Letter to the editor:
Conflicts of interest are best avoided under any circumstance but that has not stopped top administrators at TTU from involving themselves in a relationship that comes with a possible double conflict of interest. A local Crossville trucking firm, Fitzgerald Glider Kits, recently sponsored–as in paid for—research involving a TTU professor and students that measured emissions from truck engines that had been rebuilt with Fitzgerald ‘glider kits’. Fitzgerald was keen to find evidence that would overturn rules left by the Obama administration that would require Fitzgerald to abide by stricter and more costly emission standards in order to reduce excessive emissions thought to originate with rebuilt engines. From the Fitzgerald engines’ sampled in the TTU-directed study it was determined that emissions were not only not higher but were perhaps lower that emissions from new engines, thus permitting a challenge to the EPA rule change under consideration.
The first, possible and troubling conflict of interest arises from the fact that the research, until now, has remained undisclosed to public scrutiny since such ‘sponsored’ research is by law the property of the sponsor. That Fitzgerald stands to gain from such research would seem to demand the release of the study in order to determine if the sampling procedure and testing methodology are appropriate. It’s all the more important that the study be released since the TTU professor who directed the research is a Civil Engineer with a background in concrete and not a Mechanical Engineer specializing in internal combustion engines. My efforts to obtain a report of the study from Fitzgerald have been unsuccessful.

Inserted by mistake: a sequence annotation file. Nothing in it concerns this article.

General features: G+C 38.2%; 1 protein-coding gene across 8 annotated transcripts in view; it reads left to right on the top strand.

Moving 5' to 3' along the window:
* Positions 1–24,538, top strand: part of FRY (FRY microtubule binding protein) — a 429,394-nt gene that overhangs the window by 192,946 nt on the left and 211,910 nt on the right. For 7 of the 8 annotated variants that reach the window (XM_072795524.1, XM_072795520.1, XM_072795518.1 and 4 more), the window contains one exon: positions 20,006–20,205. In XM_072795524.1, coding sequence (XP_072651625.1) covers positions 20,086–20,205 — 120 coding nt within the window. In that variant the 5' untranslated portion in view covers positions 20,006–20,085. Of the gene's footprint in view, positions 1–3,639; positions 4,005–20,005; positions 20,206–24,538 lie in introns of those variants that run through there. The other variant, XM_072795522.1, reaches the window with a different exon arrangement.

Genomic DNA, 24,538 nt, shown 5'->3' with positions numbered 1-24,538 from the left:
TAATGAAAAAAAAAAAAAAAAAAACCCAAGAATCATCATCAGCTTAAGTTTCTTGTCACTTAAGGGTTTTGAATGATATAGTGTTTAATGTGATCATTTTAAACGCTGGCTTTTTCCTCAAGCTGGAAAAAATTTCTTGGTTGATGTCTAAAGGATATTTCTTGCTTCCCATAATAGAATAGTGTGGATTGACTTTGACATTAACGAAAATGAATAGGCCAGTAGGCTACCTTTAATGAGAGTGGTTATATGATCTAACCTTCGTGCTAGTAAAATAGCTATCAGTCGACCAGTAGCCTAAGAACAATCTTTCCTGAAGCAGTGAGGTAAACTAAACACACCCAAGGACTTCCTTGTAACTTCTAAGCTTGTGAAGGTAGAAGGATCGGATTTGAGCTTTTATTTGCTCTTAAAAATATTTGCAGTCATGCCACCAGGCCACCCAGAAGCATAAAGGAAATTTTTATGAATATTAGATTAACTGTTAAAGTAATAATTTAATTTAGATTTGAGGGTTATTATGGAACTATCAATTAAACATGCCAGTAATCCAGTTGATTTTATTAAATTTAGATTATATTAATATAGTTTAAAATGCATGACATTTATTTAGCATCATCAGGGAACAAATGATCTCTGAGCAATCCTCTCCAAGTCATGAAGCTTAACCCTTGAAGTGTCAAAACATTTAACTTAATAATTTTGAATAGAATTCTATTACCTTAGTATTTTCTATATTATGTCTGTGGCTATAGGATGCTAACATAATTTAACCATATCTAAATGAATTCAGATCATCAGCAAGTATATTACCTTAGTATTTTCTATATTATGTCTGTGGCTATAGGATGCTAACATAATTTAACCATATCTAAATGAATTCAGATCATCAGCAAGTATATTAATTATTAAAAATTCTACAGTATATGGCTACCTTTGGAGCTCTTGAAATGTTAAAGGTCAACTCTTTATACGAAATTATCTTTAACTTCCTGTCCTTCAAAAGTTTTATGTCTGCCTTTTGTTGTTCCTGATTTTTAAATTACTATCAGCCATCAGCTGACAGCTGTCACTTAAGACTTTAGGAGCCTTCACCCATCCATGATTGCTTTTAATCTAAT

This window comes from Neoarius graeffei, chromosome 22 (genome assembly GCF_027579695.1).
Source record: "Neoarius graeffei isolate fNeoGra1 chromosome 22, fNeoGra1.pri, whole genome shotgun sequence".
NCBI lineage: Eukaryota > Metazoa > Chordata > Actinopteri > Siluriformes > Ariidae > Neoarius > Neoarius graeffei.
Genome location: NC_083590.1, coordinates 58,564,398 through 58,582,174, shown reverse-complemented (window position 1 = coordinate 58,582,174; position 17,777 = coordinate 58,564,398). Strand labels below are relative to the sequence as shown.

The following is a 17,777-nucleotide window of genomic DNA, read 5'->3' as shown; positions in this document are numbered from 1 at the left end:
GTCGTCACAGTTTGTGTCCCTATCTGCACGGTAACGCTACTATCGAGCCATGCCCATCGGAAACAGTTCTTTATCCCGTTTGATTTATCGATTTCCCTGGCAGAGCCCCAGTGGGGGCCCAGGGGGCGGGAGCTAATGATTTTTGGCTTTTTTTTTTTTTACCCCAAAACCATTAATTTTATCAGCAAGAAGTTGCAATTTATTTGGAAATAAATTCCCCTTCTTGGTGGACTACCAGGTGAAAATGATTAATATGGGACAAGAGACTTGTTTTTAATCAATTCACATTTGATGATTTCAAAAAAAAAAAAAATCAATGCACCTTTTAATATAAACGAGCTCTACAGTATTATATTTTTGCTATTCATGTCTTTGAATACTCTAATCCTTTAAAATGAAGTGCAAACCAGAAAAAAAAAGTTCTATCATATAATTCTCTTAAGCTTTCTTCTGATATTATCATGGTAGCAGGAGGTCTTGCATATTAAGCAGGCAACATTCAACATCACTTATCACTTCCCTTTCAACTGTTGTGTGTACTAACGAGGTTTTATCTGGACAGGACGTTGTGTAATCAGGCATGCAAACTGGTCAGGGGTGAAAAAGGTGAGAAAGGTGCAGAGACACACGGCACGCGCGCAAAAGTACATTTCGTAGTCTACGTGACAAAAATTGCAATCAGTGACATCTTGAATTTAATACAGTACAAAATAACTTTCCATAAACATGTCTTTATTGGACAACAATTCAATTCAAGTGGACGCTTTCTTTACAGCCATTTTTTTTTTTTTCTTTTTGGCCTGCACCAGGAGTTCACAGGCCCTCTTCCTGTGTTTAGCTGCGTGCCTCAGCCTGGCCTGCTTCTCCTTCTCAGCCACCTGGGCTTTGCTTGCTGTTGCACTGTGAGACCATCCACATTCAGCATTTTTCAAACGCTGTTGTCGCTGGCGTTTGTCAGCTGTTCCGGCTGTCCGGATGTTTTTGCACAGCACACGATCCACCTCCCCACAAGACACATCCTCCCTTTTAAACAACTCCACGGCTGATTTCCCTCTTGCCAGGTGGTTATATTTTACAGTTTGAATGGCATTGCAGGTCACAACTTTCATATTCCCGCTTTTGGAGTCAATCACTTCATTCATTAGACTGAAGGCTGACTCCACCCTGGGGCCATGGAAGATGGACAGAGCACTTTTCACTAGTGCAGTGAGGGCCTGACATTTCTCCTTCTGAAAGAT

The second possible conflict of interest arises from the fact that TTU was recently granted physical space at Fitzgerald’s plant to open something called the ‘Center for Intelligent Mobility’. The opening of this Center staffed by a TTU administrator came shortly before the release of the study. As the Herald Citizen reported on July 17, 2017: “A new partnership with Tennessee Tech University emerged out of [the ‘fight’ between Fitzgerald and the proposed EPA regulations].” The possibility of a quid pro quo and compromised research under these circumstances is painfully obvious. In order to put aside doubts, Fitzgerald should release the details of the study and TTU should reconsider its interest in such ‘sponsored’ research. And it might be time for the Herald Citizen to revisit this issue with some investigative journalism.
Jon Jonakin, Emeritus Professor of Economics, TTU
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